Parents of teen accused of stabbing younger siblings speak about the tragedy

The Murphy's sat down with 9NEWS reporter Anastasiya Bolton to share what happened, how they tried to help their son and why others, in similar situations, should never give up.

There are not words to comfort Vinnie and Melissa Murphy. There are not words to describe what happened to their family.

They have no words. How could they after their 19-year-old son Malik was charged with murder for killing his little brother and sister.

The incident happened October 17th.

STORYTeen faces murder charges in stabbing deaths of two younger siblings

“Malik’s life’s over,” said his mom Melissa Murphy. “With all that fight for him. Now, he’s going to spend the rest of his life in prison. We don’t even know how to begin to process that.”

Murphy described the weekend and the day before the attack as time filled with family fun.  

“We had a good day as a family,” she said. “Malik was laughing, he looked like his old self. He was out there laughing, tackling, playing with everybody.”

It was the family’s last day with 5-year-old Sophia and 7-year-old Noah. 

“I should’ve recorded it, I should’ve taken pictures,” Murphy said.

Murphy said the family was never afraid of Malik. He was sleeping in the family room with the little ones when the attack occurred. 

 “The monster that he was that night that did this to our children, to his own brother and sister, it wasn’t Malik. That’s what’s hard to come to terms with,” she said. “That’s what’s hard to rationalize. That’s what’s even hard to explain to people.”

Murphy described her oldest son kind, docile and yes, at times, depressed. 

“Something really evil overtook that boy that night” she said. “It’s as if it was working in him for a while, it was just masked under depression and suicidal thoughts.”

The thoughts, the depression, have been brewing for a while the Murphys said, adding the family worked constantly to get him better.

“We feel a lot of anger, we feel a lot of sadness and we as a family have been battling Malik’s depression and his mental illness for four years,” Murphy said. “We really tried with him, all that counseling.”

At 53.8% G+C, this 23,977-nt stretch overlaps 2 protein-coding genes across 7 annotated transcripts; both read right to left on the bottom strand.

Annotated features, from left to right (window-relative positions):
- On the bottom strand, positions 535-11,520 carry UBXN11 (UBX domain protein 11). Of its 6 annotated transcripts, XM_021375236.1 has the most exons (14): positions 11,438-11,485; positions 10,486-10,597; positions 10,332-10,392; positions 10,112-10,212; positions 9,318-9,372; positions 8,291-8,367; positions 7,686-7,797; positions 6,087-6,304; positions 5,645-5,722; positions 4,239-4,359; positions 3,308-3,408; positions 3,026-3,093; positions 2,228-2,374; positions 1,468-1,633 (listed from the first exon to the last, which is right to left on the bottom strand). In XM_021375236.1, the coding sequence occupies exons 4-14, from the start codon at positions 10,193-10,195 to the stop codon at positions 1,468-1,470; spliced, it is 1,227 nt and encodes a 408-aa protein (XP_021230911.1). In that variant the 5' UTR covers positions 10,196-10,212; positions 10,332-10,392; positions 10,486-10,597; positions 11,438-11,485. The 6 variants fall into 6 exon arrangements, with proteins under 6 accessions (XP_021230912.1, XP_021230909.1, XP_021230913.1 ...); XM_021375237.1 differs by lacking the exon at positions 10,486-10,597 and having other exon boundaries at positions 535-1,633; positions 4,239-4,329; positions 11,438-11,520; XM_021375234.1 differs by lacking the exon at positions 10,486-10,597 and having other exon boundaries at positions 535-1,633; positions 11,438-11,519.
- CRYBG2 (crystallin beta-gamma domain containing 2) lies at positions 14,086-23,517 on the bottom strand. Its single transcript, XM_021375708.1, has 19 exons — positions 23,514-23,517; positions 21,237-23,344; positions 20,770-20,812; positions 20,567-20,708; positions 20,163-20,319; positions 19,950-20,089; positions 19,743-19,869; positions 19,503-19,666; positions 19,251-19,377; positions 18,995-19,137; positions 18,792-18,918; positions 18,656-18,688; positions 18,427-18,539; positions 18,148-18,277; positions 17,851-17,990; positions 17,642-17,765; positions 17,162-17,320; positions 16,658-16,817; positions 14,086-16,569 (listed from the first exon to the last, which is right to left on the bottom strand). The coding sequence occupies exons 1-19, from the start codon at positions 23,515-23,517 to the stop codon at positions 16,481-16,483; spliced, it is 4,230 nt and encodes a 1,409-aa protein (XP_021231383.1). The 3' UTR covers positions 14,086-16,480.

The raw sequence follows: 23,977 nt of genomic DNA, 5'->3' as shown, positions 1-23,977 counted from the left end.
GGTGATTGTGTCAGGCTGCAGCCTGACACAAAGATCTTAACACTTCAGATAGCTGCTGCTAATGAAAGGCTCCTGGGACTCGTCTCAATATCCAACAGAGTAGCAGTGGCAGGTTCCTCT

Murphy said in August of 2015, Malik called police on himself, telling police he wanted to kill his parents while they were sleeping.

“He never lived back with us from August of 2015,” Murphy said. “They took him right up to Highlands (Behavioral Health System), he stayed there for almost a month, then he went into the Emily Griffith Center, lived there for 40 days, 30-45 days and then did the entire school year there. We are all keeping strong eyes on this boy. Knives, our kitchen knives were all put away. We were doing this because we took it seriously.”

What followed was in-patient treatment, therapy, medication. The family says they thought Malik was getting better. They hoped he was getting better. 

Malik’s father Vinnie, who also survived being stabbed in the neck, said the family made numerous attempts to get the teen help, including finding him a job and helping enroll in college, to get his life on track. 

But both parents say getting Malik help and finding out how he was doing, what he was saying in therapy, became harder, as he became an adult. 

“My heart goes out to every family out there that has to deal with an 18-year-old child with any type of mental illness, because if these kids want to play games, they don’t sign release papers or us as parents,” Murphy said. “They live in our home, we drive them to these appointments, we wait in the lobbies for them, we drive them home. We’re cooking meals and (doing) their laundry for them. And they have the right to dictate their mental treatment?!! It’s wrong, but that’s a subject for another day. And that’s what we were fighting for two years. That right there.”

“I swear to God Almighty. Noah, Sophia and Vinnie suffered because of this,” Murphy said.  

The family said the main reason they wanted to talk, is to encourage others not to give up on their loved ones. They never gave up on Malik, they said.

“We want to encourage families that are dealing with someone close to them with mental illness is to be proactive,” Vinnie Murphy, the children’s father said. “Be never-ending in their support.”

If you are interested in supporting this family, you can do so by clicking here.

© 2017 KUSA-TV


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